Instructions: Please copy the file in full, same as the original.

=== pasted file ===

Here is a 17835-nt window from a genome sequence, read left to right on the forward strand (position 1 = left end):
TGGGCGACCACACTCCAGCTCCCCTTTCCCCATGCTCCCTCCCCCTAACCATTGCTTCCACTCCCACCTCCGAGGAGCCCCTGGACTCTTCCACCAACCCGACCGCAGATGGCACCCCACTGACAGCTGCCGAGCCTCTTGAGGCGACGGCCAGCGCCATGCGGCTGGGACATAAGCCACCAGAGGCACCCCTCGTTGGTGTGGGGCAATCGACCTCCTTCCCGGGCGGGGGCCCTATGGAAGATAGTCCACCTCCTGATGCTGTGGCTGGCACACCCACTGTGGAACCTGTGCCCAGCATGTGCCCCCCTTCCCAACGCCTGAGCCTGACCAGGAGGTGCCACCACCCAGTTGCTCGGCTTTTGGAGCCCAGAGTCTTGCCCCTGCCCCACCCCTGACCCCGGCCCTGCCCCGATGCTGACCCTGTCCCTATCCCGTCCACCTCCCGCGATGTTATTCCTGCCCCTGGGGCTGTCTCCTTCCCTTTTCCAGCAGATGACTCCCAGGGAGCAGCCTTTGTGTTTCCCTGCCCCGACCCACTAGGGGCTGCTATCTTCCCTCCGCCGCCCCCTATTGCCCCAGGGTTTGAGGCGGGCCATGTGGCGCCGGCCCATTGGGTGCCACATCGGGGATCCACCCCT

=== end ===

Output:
Here is a 17835-nt window from a genome sequence, read left to right on the forward strand (position 1 = left end):
TGGGCGACCACACTCCAGCTCCCCTTTCCCCATGCTCCCTCCCCCTAACCATTGCTTCCACTCCCACCTCCGAGGAGCCCCTGGACTCTTCCACCAACCCGACCGCAGATGGCACCCCACTGACAGCTGCCGAGCCTCTTGAGGCGACGGCCAGCGCCATGCGGCTGGGACATAAGCCACCAGAGGCACCCCTCGTTGGTGTGGGGCAATCGACCTCCTTCCCGGGCGGGGGCCCTATGGAAGATAGTCCACCTCCTGATGCTGTGGCTGGCACACCCACTGTGGAACCTGTGCCCAGCATGTGCCCCCCTTCCCAACGCCTGAGCCTGACCAGGAGGTGCCACCACCCAGTTGCTCGGCTTTTGGAGCCCAGAGTCTTGCCCCTGCCCCACCCCTGACCCCGGCCCTGCCCCGATGCTGACCCTGTCCCTATCCCGTCCACCTCCCGCGATGTTATTCCTGCCCCTGGGGCTGTCTCCTTCCCTTTTCCAGCAGATGACTCCCAGGGAGCAGCCTTTGTGTTTCCCTGCCCCGACCCACTAGGGGCTGCTATCTTCCCTCCGCCGCCCCCTATTGCCCCAGGGTTTGAGGCGGGCCATGTGGCGCCGGCCCATTGGGTGCCACATCGGGGATCCACCCCT